Multiple unconnected jackets lead to the case of half pipe jackets. The length of the external pressure has been reduced enough that it often has no impact on the design (but it still needs to be calculated). The code calculation could be based on the dimension L and the regular code calculations applied for the straight shell, but there are no code rules available for the half pipe on the head. Appendix EE contains rule EE-2(1) which provides a means of calculating the required shell thickness to handle the jacket pressure. This provides the same required thickness for the shell under the jacket regardless of the local shape of the vessel – it is the same for the head and the straight shell.
(See companion calculations starting page 22.) If the shell is calculated using UG-28, then a thickness of only 0.095″ is required, however these results cannot be applied to the head. The appendix EE half pipe calculation requires a wall thickness of 0.188″ (the lowest value provided for on the charts) for a 3″ half pipe jacket pressurized up to 243 psi on shell or head. A common mistake with half pipe jackets is to assume that the vessel has to be designed for external pressure – this is only true if there is another source for external pressure other than the pressure in the half pipe jacket. The accepted method of calculating the required shell thickness is to use the rules of appendix EE-2. EE-2 is not mandatory so other methods such as UG-28, burst test and finite element analysis are also available to the designer. A common mistake with half pipe jackets is to assume that the full head of a vessel under the jacket needs to be calculated for external pressure. The EE-2 method is very useful because no code rules exist for a head that is only partly exposed to external pressure. A common mistake with half pipe jackets is not to calculate the required vessel thickness under the jacket to EE-2(1) or other methods.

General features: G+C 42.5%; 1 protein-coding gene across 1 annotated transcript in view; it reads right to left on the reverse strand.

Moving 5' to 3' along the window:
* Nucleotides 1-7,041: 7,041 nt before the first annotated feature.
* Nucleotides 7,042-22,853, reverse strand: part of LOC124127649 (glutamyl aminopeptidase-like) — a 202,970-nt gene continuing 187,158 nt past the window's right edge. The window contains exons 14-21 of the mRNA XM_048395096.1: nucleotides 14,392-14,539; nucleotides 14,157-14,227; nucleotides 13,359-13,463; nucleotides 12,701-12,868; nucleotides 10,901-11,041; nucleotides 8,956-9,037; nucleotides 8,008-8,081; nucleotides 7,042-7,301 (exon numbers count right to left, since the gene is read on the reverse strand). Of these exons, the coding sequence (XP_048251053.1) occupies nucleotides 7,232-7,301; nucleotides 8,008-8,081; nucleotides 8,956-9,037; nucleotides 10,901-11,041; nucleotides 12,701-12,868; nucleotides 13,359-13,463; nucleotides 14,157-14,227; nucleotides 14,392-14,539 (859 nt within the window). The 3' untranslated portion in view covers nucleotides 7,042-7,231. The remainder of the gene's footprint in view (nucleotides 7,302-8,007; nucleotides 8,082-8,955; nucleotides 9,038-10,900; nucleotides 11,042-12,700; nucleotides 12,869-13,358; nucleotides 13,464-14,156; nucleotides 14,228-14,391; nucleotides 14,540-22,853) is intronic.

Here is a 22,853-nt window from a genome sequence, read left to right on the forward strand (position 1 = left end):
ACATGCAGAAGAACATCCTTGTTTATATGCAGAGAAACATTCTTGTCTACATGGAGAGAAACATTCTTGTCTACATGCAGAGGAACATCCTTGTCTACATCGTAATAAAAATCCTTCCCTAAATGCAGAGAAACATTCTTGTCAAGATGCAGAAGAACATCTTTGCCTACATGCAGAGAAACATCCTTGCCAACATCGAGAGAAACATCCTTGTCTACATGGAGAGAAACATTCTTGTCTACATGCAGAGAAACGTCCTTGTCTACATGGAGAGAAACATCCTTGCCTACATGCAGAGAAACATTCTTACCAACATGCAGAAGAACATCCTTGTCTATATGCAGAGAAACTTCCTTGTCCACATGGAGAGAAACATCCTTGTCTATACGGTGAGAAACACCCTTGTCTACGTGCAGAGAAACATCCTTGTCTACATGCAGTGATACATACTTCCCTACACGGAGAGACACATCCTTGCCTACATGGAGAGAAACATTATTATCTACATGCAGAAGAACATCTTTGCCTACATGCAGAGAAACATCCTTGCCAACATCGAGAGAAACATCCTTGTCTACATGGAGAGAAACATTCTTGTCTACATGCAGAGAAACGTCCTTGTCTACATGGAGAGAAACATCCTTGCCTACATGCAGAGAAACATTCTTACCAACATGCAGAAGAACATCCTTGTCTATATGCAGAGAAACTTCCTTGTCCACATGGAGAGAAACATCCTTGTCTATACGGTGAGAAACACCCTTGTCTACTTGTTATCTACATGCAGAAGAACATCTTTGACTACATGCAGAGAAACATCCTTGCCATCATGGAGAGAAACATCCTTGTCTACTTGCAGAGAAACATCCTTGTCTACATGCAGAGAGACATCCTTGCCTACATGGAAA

6 – Stayed Surfaces for External Pressure
Stayed surfaces provide freedom to the designer using jackets. No longer do we care about the shape of the object under the jacket, or the shape of the jacket itself. We do not care whether the shape has pressure on an internal (concave) or external (convex) shape. We do not care if the failure mechanism is the crushing type of collapse (external) or tearing (internal). What we care about is the distance between stay rods – are the stay rods strong enough, attached well enough, and are the shell and jacket surfaces thick enough to support the span between stays.